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The electronic structure of distorted porphyins and cobalt schiff base derivatives as novel enzyme inhibitors

Citation

Takeuchi, Toshihiko (1996) The electronic structure of distorted porphyins and cobalt schiff base derivatives as novel enzyme inhibitors. Dissertation (Ph.D.), California Institute of Technology. http://resolver.caltech.edu/CaltechTHESIS:11052009-085123252

Abstract

Halogenated porphyrins, which are catalysts for the oxidation of alkanes, were studied by semiempirical AM 1 calculations. The calculations predicted the effects of halogenation of the porphyrin ring on UV-visible absorption spectra and electrochemical data. Predictions regarding the stability of catalysts were made, and have been experimentally verified. INDO/S semiempirical calculations were performed on a series of porphyrins to understand the effects of a highly disfavored distortion that is conserved in cytochromes c. The highest occupied molecular orbitals were destabilized, and the orbital energy of the metal and the lowest unoccupied orbitals change, causing a shift in the redox potential of the heme and a change in the electron transfer properties of cytochromes c. In order to delineate the anti-enzymatic properties of Co(acacen) derivatives, which are potent inhibitors of the herpes virus, carbonic anhydrase (CA), thermolysin (TL), and thrombin (TH) were chosen as targets Inhibition of CA occurs upon incubation with the novel water-soluble Co(II)hydroxypropylacacen (Co(II)hpr) but not with [Co(III)hpr(NH_3)_2 ^+(OAc)^- . The difference in reactivity of the species is a consequence of the steric limitations imposed by the axial ligands bound to the Co(III) complex. [Co(III)acacen(NH_3)_2^+ irreversibly inhibits TL, and this inhibition was prevented by binding a strong reversible inhibitor to the active site of the enzyme before addition of the cobalt species, suggesting that cobalt-acacen derivatives can inhibit enzymes by binding to active site histidines. In an effort to develop more potent and selective enzyme inhibitors, active site-directed peptides were coupled via a peptide bond through a carboxylic acid, which is part of the acacen ligand framework. The peptide coupled derivatives rapidly and irreversibly inhibited TH, and the potency of inhibition was over an order of magnitude better than the uncoupled components.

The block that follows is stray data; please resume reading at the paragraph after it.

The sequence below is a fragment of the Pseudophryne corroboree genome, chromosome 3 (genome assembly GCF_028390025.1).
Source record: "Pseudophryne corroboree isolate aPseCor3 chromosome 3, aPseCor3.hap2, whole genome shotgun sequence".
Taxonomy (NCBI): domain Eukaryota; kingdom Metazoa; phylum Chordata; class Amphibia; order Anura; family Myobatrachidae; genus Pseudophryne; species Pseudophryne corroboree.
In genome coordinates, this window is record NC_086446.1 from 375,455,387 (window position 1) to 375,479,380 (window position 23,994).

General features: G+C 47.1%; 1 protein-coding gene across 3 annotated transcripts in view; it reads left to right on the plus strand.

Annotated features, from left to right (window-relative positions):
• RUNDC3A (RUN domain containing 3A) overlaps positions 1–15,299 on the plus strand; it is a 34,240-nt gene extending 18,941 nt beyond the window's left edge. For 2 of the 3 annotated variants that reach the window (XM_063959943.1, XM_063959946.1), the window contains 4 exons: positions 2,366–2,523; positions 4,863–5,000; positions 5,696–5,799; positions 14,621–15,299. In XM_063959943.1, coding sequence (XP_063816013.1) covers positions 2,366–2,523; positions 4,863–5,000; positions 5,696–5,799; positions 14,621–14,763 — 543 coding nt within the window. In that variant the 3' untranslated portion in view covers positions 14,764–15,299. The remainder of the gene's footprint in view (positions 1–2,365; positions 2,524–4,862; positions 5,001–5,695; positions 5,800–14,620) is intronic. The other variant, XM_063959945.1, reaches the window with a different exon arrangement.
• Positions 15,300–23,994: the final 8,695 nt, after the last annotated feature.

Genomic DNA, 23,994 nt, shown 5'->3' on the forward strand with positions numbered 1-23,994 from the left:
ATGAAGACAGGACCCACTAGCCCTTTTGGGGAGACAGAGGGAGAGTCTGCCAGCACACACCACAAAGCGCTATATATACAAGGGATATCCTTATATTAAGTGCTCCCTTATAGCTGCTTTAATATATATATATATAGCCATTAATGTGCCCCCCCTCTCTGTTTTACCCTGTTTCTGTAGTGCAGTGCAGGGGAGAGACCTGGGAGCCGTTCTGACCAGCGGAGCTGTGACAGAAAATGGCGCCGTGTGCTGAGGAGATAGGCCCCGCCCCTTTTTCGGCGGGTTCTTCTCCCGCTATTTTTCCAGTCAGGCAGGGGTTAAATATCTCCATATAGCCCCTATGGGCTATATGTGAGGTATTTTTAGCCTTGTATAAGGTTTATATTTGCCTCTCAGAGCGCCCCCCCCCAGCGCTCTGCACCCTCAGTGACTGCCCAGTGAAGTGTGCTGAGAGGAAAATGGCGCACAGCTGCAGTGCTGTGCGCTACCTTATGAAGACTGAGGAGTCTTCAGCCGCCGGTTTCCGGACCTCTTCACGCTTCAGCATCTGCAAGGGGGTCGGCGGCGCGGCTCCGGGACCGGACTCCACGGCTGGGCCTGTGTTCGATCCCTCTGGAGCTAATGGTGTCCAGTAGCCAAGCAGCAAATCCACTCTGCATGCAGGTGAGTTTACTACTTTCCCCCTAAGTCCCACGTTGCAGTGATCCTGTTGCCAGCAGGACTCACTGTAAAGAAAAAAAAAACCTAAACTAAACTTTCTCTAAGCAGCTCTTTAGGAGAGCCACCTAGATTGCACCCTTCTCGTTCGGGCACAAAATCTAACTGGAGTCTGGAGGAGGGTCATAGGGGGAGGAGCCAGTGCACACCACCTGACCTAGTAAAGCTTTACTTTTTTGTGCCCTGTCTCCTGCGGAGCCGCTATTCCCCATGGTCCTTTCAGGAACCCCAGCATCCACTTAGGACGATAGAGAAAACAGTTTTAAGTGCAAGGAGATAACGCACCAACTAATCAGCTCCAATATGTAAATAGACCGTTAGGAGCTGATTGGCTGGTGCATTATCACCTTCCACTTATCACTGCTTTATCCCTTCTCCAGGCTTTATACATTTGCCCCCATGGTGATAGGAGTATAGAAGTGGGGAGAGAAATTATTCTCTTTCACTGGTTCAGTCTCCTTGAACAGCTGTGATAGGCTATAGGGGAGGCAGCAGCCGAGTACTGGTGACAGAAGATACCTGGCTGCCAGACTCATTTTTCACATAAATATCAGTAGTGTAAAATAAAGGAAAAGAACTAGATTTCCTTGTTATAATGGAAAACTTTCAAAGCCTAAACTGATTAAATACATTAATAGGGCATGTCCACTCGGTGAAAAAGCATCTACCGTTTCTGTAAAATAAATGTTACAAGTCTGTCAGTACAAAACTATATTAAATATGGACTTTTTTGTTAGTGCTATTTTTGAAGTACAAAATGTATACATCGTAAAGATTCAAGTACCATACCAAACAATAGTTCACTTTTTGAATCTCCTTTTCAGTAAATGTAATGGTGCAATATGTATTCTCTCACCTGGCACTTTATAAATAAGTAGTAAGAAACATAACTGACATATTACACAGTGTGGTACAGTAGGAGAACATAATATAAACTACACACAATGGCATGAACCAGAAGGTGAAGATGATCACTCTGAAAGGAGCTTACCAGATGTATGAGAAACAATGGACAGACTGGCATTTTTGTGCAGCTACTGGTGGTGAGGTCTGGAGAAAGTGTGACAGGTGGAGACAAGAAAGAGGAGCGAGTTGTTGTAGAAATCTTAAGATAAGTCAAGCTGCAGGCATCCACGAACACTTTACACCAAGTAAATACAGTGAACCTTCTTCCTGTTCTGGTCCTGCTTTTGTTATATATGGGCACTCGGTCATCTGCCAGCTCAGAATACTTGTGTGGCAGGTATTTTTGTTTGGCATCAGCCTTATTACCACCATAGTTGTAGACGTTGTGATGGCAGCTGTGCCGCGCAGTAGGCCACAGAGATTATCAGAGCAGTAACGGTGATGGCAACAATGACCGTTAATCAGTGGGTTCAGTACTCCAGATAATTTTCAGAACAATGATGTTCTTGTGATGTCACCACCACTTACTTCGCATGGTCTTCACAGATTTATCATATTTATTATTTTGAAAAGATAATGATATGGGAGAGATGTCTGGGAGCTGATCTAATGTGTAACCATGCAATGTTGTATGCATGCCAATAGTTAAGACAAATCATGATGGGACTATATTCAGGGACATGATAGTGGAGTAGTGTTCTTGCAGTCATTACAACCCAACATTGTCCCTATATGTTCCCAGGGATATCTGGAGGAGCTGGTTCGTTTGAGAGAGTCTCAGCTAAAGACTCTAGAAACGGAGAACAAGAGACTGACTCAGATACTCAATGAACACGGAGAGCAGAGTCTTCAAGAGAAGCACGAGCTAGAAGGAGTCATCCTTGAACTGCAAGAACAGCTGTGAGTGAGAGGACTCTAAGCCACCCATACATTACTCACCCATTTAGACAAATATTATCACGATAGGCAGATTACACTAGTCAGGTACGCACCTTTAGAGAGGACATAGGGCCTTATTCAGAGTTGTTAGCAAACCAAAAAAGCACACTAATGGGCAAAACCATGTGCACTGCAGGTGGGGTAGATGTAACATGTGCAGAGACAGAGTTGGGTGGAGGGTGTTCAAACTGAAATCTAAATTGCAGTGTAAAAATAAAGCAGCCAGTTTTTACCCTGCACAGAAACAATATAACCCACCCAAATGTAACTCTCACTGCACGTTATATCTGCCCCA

Item Type:Thesis (Dissertation (Ph.D.))
Subject Keywords:Chemistry
Degree Grantor:California Institute of Technology
Division:Chemistry and Chemical Engineering
Major Option:Chemistry
Thesis Availability:Restricted to Caltech community only
Research Advisor(s):
  • Gray, Harry B. (advisor)
  • Goddard, William A., III (co-advisor)
  • Meade, Thomas J. (co-advisor)
Thesis Committee:
  • Unknown, Unknown
Defense Date:21 January 1996
Record Number:CaltechTHESIS:11052009-085123252
Persistent URL:http://resolver.caltech.edu/CaltechTHESIS:11052009-085123252
Default Usage Policy:No commercial reproduction, distribution, display or performance rights in this work are provided.
ID Code:5351
Collection:CaltechTHESIS
Deposited By: Tony Diaz
Deposited On:17 Nov 2009 23:34
Last Modified:26 Dec 2012 03:18

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